History of the Nobel Prize, Told in Pictures
Considered one of the most prestigious accolades, the Nobel Prize honors remarkable accomplishments in the fields of Medicine, Physiology, Chemistry, Physics, Literature, Peace and Economics. Responsible for the Nobel Prize’s initiation, Alfred Nobel donated his vast fortune to establishing prizes for the most distinguishing academic fields in the 19th century. Unfortunately, bickering and confusion ensued because Nobel did not appoint anyone to execute the instructions in his will. This stalled the Nobel Prize’s initiation for five years after his death in 1896. Finally, in 1901, the Nobel Prize was fully realized which also caused the Nobel Foundation’s inauguration.
The first recipients of the Nobel Prize were also chosen in 1901: Emil A. von Behring (Physiology or Medicine), Jacobus H. van’t Hoff (Chemistry), William C. Rontgen (Physics), Rene F.A. Sully Prudhomme (Literature), and Jean H. Dunant and Frédéric Passy (Peace). Nobel did not list Economics in his will, but the Sveriges Riksbank added the Nobel Prize in Economic Sciences in 1968. Upon acquiring recognition, economists Jan Tinbergen and Ragnar Frisch were the first recipients of the Nobel Prize in Economic Sciences in 1969. Since then, the Nobel Prize commemorates mankind’s progress and encourages academics, historians and scientists to alter the course of history.
The first four laureates are commended for their accomplishments and attained a legendary reputation. The last four are often criticized for their status as Nobel laureates, causing the world to question their eligibility.
1. Theodore Roosevelt
President Theodore Roosevelt, the 26th leader of the United States, received the Nobel Peace Prize in 1906 for negotiating an end to the Russo-Japanese War. As the mediator, Roosevelt invited Russia and Japan to Portsmouth to conduct negotiations, which resulted in the Treaty of Portsmouth of 1905.
2. Martin Luther King, Jr.
Martin Luther King, Jr. received the Nobel Peace Prize in 1964 for his peaceful yet powerful campaign against racism. King incited and led the March on Washington on Aug. 28, 1963, which consisted of 250,000 supporters. At the Lincoln Memorial, King delivered his legendary “I Have a Dream” speech and demanded an end to racism in the United States.
3. Madame Curie
Marie Sklodowska-Curie, famously known as Madame Curie, has two titles as a Nobel laureate — the first woman to win a Nobel Prize and the first person to win the Nobel Prize twice. Curie received the Nobel Prize for Physics in 1903 for her discovery and experimentation of radiation. She shared this prize with her husband and associate, Pierre Curie and Henri Becquerel. In 1911, Curie earned the Nobel Prize for Chemistry for discovering polonium and radium. She investigated radium’s compounds and studied its effects on nature.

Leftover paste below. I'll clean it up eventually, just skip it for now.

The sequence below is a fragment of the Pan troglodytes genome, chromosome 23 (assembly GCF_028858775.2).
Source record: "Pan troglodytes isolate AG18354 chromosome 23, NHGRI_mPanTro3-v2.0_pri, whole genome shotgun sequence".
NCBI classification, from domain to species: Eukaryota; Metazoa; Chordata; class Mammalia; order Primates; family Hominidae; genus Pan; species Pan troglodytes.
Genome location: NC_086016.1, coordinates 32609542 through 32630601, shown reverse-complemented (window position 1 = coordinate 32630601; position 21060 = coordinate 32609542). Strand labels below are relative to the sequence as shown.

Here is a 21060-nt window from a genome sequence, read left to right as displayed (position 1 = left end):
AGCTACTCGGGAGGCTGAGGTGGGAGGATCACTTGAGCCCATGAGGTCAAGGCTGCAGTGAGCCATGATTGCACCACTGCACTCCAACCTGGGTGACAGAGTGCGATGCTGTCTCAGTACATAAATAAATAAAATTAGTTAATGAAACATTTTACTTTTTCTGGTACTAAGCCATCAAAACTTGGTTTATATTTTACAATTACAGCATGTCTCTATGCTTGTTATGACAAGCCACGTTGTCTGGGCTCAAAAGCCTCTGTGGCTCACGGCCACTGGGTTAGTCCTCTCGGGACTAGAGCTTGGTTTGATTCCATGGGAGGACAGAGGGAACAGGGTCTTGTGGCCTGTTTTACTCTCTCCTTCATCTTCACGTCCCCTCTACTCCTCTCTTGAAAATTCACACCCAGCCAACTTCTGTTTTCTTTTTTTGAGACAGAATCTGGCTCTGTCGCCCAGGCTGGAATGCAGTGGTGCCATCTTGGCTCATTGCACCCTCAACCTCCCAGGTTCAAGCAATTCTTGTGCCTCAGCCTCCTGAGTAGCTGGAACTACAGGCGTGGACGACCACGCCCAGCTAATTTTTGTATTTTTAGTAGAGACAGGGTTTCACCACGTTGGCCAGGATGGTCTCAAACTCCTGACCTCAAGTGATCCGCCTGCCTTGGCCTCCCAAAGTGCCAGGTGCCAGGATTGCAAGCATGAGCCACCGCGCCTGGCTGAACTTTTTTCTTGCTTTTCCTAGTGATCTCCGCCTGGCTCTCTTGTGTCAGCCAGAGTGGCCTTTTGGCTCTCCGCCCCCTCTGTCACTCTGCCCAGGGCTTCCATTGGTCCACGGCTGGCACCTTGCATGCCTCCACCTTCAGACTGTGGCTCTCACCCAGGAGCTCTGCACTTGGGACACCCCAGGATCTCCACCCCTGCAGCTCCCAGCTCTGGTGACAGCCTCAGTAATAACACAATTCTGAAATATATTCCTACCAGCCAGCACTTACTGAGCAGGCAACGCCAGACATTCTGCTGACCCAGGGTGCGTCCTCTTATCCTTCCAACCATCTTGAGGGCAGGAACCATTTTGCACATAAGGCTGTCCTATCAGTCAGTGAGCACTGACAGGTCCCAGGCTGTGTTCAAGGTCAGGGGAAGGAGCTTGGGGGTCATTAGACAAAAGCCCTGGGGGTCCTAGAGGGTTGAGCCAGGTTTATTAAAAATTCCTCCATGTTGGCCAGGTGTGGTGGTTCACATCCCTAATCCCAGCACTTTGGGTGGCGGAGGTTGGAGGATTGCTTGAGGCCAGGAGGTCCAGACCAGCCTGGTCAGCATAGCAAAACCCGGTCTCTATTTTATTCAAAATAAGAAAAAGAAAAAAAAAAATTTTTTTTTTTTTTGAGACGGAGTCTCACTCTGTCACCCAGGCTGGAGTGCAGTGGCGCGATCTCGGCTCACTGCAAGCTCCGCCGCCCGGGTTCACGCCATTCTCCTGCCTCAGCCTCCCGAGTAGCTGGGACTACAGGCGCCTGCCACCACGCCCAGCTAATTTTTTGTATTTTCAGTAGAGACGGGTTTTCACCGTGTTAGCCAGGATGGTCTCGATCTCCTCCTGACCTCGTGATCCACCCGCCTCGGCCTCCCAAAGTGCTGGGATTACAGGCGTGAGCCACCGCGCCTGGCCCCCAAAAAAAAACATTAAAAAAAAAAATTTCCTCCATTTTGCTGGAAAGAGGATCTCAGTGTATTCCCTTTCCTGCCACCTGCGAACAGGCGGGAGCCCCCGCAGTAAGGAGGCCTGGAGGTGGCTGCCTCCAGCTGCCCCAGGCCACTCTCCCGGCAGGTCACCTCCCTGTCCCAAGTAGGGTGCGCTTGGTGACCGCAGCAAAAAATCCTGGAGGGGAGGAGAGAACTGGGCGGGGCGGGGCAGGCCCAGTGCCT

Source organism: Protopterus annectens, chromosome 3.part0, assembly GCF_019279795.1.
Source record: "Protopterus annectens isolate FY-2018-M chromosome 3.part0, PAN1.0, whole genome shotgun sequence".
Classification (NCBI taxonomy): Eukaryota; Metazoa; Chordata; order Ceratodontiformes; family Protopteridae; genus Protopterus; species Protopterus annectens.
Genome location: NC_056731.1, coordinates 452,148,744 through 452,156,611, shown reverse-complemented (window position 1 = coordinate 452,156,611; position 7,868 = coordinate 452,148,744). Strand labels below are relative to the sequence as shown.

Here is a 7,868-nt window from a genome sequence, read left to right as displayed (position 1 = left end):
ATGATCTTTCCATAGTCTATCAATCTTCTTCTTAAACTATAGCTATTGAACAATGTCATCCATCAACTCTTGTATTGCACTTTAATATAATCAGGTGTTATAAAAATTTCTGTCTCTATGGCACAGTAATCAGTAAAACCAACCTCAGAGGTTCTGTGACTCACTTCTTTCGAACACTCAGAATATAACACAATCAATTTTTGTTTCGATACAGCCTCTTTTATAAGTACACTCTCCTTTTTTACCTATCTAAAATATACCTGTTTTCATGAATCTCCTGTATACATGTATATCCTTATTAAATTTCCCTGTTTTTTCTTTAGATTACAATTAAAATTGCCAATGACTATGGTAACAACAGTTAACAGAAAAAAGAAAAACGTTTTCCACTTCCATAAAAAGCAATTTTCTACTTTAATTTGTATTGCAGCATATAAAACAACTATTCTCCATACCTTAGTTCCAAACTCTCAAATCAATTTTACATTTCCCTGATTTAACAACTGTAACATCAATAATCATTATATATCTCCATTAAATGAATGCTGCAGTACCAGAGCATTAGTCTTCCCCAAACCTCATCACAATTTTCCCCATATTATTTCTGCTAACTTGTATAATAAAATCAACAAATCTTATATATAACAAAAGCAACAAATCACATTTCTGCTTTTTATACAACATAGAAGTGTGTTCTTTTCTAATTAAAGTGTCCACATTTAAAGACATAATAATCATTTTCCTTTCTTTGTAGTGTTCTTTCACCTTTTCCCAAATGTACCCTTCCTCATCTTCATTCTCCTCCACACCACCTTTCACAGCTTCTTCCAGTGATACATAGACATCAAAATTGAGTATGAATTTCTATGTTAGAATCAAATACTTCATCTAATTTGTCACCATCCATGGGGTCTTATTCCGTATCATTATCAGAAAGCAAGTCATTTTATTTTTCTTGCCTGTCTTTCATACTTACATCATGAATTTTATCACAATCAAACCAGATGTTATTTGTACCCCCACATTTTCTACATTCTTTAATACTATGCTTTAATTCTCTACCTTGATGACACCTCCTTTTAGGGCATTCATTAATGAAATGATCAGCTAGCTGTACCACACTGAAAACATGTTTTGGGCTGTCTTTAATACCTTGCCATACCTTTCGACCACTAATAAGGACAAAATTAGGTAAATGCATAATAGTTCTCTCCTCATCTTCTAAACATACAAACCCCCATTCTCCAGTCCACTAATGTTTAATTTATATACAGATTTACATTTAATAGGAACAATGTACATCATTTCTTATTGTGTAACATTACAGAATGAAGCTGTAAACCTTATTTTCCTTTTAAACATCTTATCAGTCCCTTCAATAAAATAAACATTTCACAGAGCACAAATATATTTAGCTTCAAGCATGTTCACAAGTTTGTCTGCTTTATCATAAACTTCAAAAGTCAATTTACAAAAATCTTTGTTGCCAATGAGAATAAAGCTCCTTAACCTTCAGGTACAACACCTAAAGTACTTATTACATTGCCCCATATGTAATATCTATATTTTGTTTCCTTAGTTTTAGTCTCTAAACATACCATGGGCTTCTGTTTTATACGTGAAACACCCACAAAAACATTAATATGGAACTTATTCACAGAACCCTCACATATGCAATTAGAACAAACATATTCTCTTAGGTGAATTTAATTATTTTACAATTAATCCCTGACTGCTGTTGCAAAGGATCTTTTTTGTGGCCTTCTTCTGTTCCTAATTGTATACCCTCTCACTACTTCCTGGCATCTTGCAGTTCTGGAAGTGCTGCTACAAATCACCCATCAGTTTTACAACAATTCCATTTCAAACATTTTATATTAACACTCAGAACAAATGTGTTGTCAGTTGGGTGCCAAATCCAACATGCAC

4. Gabriel Garcia Marquez
Gabriel Garcia Marquez, the Colombian author and novelist, received the Nobel Prize for Literature in 1982 by weaving fantasy and reality together in his novels and short stories. Marquez’s works not only amazed and fueled the imagination of readers, but captured the trials and tribulations that mankind endures in life. He is also responsible for the popularity of magical realism, a genre that blends magical elements into ordinary or realistic situations.
5. Barack Obama
Some Americans criticize President Barack Obama’s acceptance of the Nobel Peace Prize. This was a tremendous shocker and caused the public to question the Nobel Foundation. In 2009, Obama received the prize “for his extraordinary efforts to strengthen international diplomacy and cooperation between peoples.” This occurred nine months after his inauguration as the 44th president of the United States. To this day, many still criticize Obama’s Nobel Peace Prize and assert that the award was given out of popularity rather than substance.
6. Mahatma Gandhi
Although nominated, Mahatma Gandhi did not receive the Nobel Peace Prize. This man struggled for independence from the British Raj and used nonviolence as a primary tactic to accomplish his goal. Gandhi was nominated for the Nobel Peace Prize five times, yet the Norwegian Nobel Committee did not honor him, one of the most regrettable actions committed by the Nobel Foundation.
7. Henry A. Kissinger and Le Duc Tho
Arguments and criticisms flew left and right when Henry A. Kissinger and Le Duc Tho were awarded the Nobel Peace Prize in 1973. Kissinger and Tho received this honor for their contributions to the Paris Peace Accords of 1973. But many asserted that peace did not truly exist in Vietnam. Thus, Tho returned his award and stated he would only accept it once peace was truly restored in Vietnam.
8. Herta Muller
Herta Muller received the Nobel Prize for Literature in 2009, but drew displeasure from the world of academia because of her anonymity. Literary critics and professors from the United States knew little about Muller’s life or works. Thus, many accused the Swedish Academy of being extremely Eurocentric when choosing laureates for the Nobel Prize for Literature.